Psalm 74 was written by Asaph, who may have been a contemporary of Ethan. But you don’t have the clear passages identifying Rahav with Egypt until you get into the Isaiah passages and a Jeremiah passage.
When you’re in Job, it’s clearly not Egypt. It’s talking about this individual who is opposed to God. So Rahav does not always refer to the same person overtly. But I think there’s a reference there.
Rahav speaks of “the arrogant one,” who is Satan. Rahav is applied to Pharaoh in the Isaiah passage, Psalm 74, and in the Jeremiah passage, because the real power behind the Pharaoh was Satan.
The power of Pharaoh over the Jews, his refusal to let them go, had everything to do with Satan’s attempt to destroy the Jews and keep them from going back to the land that God had promised them.
So, the Pharaoh is referred to not simply as Pharaoh, but as Rahav to let people know that it is talking about the force, the power that was behind the Pharaoh. Everything is related to the angelic conflict. That’s the emphasis here. It is to remind us of this original battle with Rahav.
When you get into Psalm 89:11, it’s clearly Creation. But why can’t Psalm 89:9–10 also be in relation to the original Creation? Nothing there would indicate that it was at the time of the Exodus.
In Psalm 89:11, the emphasis here is on God as the Creator of the heavens and the earth. “The heavens are Yours, the earth also is Yours; the world and all its fullness ….”
The first line says, “The heavens are Yours, the earth also is Yours ....” That’s a merism, where you have, “God created the heavens and the earth” in Genesis 1:1. What else is there besides the heavens and the earth? Nothing. Night and day. That’s another merism, where you are talking about two opposites to include everything between them.
“The heavens are Yours, the earth is Yours ….” Then it’s summarized in the first part of the second line—or the earth part is expanded, actually—“… the world and all its fullness, You have founded them.” Now this is really interesting. The word there that is translated “founded” is the Hebrew word yasad, which means to lay a foundation or to establish. It’s the first thing that happens in a construction project.
“... the world and all its fullness, You have laid a foundation.”
This is the same word that is used in Job 38. Job 38:4, “Where were you when I laid the foundations of the earth?” God is talking to Job, asking a series of rhetorical questions to expose his ignorance, his inability to understand all that God did.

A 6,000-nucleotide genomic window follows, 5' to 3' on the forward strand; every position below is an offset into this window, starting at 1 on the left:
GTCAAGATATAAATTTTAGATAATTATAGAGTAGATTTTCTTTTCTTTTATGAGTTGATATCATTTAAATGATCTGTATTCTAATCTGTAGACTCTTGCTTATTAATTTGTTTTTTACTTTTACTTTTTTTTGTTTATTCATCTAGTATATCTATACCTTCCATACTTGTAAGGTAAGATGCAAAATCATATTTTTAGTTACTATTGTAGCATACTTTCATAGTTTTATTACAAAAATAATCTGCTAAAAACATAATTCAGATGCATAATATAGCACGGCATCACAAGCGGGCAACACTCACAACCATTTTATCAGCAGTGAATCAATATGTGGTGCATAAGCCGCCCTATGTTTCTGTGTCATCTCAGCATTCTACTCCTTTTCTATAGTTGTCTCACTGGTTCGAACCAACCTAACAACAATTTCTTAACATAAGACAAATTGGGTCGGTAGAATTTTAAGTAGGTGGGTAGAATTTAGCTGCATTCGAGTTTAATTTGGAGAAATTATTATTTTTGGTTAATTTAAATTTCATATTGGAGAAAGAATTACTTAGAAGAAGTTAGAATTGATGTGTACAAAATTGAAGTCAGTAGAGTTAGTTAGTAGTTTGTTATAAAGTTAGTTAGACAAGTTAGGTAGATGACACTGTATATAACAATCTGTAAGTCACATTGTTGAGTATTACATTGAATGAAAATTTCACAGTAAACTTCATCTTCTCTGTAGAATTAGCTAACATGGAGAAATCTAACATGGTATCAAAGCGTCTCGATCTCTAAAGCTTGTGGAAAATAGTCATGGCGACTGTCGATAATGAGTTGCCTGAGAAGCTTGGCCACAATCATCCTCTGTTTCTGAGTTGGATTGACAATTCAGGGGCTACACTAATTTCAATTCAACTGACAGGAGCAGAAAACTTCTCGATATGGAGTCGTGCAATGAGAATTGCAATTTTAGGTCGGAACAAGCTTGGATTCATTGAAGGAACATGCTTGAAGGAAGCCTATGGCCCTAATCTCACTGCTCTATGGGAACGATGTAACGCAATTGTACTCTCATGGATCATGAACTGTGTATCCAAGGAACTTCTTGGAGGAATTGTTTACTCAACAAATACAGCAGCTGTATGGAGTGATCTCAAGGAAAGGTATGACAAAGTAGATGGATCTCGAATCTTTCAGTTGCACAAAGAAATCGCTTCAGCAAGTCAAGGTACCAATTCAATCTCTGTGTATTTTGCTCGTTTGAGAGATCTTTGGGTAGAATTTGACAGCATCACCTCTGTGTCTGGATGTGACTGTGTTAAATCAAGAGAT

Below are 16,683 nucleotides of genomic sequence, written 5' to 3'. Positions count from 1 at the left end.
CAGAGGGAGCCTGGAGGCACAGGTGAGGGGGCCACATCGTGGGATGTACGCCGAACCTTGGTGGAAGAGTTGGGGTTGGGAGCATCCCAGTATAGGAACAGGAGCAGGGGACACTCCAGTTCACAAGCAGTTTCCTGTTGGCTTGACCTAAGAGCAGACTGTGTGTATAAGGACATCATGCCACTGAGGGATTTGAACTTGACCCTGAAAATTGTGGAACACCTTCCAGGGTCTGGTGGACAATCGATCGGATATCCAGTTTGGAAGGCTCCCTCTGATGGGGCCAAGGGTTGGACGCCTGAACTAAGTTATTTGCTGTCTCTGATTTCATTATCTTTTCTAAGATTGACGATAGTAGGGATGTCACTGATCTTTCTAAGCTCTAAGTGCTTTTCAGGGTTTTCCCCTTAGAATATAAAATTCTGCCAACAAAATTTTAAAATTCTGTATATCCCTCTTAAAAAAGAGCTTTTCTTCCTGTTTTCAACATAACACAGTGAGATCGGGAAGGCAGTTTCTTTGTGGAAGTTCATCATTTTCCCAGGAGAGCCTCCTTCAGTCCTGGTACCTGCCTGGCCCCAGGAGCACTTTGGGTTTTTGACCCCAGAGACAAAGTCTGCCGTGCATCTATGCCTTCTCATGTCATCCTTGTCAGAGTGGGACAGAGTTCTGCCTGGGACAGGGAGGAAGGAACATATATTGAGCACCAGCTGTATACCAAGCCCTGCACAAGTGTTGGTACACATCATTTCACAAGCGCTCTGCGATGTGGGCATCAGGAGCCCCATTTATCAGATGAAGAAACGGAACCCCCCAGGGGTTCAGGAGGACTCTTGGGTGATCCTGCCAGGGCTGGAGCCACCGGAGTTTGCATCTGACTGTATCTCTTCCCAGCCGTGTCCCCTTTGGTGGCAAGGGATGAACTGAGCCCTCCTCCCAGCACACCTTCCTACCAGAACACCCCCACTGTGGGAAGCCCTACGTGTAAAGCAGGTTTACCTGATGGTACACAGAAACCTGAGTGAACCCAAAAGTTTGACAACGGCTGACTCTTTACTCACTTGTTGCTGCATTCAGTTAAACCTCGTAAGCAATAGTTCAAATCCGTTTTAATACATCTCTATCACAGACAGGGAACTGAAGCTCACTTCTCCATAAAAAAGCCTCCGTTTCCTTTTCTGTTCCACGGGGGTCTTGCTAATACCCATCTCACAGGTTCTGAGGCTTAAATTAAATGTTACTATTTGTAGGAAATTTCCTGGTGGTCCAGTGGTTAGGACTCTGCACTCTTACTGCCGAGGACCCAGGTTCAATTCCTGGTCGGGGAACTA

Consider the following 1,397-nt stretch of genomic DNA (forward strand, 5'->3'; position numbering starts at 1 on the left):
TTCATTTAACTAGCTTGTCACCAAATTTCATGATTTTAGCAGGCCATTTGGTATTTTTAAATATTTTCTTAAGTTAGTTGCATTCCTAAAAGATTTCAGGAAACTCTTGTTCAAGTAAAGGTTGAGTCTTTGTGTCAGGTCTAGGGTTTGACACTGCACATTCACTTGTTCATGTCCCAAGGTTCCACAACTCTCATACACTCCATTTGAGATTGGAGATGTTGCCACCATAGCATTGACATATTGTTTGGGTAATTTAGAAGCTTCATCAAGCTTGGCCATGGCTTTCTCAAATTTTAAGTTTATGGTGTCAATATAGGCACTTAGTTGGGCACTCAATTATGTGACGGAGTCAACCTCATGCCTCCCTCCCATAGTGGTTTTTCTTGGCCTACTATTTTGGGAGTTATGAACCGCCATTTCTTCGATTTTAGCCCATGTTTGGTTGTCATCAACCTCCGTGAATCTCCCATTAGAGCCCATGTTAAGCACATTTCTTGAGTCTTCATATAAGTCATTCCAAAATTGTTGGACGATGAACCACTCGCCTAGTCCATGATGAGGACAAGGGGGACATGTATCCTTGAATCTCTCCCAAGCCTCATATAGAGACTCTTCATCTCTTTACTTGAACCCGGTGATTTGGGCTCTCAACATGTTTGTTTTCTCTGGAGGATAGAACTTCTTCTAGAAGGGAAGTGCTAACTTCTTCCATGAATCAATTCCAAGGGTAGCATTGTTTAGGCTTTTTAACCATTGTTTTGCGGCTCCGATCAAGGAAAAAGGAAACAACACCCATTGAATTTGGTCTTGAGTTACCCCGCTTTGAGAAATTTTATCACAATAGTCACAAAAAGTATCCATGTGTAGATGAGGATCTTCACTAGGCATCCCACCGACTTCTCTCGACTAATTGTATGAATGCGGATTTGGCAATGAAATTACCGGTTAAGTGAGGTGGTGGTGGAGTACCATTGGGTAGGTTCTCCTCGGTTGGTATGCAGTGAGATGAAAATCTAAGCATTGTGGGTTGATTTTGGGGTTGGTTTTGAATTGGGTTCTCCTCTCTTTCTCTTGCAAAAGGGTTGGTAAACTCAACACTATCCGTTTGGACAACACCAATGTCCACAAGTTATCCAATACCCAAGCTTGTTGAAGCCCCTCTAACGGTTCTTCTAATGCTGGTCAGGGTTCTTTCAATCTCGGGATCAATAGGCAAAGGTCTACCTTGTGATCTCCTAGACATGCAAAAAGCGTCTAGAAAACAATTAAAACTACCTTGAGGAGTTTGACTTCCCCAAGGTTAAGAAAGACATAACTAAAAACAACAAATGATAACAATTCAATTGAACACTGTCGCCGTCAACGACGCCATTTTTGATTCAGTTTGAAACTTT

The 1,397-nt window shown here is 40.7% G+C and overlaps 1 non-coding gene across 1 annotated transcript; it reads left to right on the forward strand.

Then the last line says, “… when the morning stars sang together, and all the sons of God shouted for joy?” This is pointing to a time when there is no disruption among the angels. They’re all shouting for joy. They’re all praising God at the laying of the foundations of the earth.
I believe this fits into a pattern where you have the original creation of the heavens and the earth. This is where Satan’s habitation was, according to Ezekiel 28:12–14. There is an angelic rebellion that takes place—Satan’s rebellion that takes place. This is when he is defeated.
This is then depicted in the language of Genesis 1:2, where you have the chaos of tehom. You have the darkness on the face of the earth; darkness is often a depiction of judgment. The tehom is the deep; it’s salt water. You don’t have salt water in the new heavens and the new earth.
All of this indicates something drastic, tragic, and catastrophic happened that caused a judgment on the earth. The idea that there is a gap of time between Genesis 1:1 and 1:2, when Satan fell, has been around at least as early as the early Middle Ages.
Custance went back and traced it to some early rabbinic writings. Nobody was making the earth old. Nobody. It wasn’t until the early 19th century that you had a Scottish theologian—he was the preeminent Scottish theologian in the early 1820s and 1830s—by the name of Thomas Chalmers.
He said, “Geology must be right. …” That was his first error. “Geology must be right. The earth is …” At that time, they were saying the earth was 50,000 or 60,000 years old. So, he is saying, “Well, find a place where we can put that into the Bible. We’ll put it there.”
People were already putting the fall of Satan there. In my opinion, that’s the only place you can put it. I have queried many, many people over the years. They can’t answer that exegetically. They just say, “Well, sometime in there.” But I think these passages related to Rahav and Leviathan indicate an original defeat of Satan, and that’s where it would take place.
That’s what this is alluding to. “You have broken Rahav in pieces …” It’s connecting this in the next verse to approximately the same time as laying the foundation of the earth.
Then we get into Psalm 89:12. “The north and the south, You have created them; Tabor and Hermon rejoice in Your name.” Those are two mountains in the north of Israel.
If you look at a map of Israel, this is the northern part of Israel. Most of this area here is the Galilee. Up at the very far north of Israel is Mount Hermon. This is where Mount Hermon is located. The area that’s tan is Assyria today. The distance from Mount Hermon to Damascus is about 40 miles. Damascus is closer to the northern border of Israel than we are to Galveston. Just think about that. That’s the border of Syria.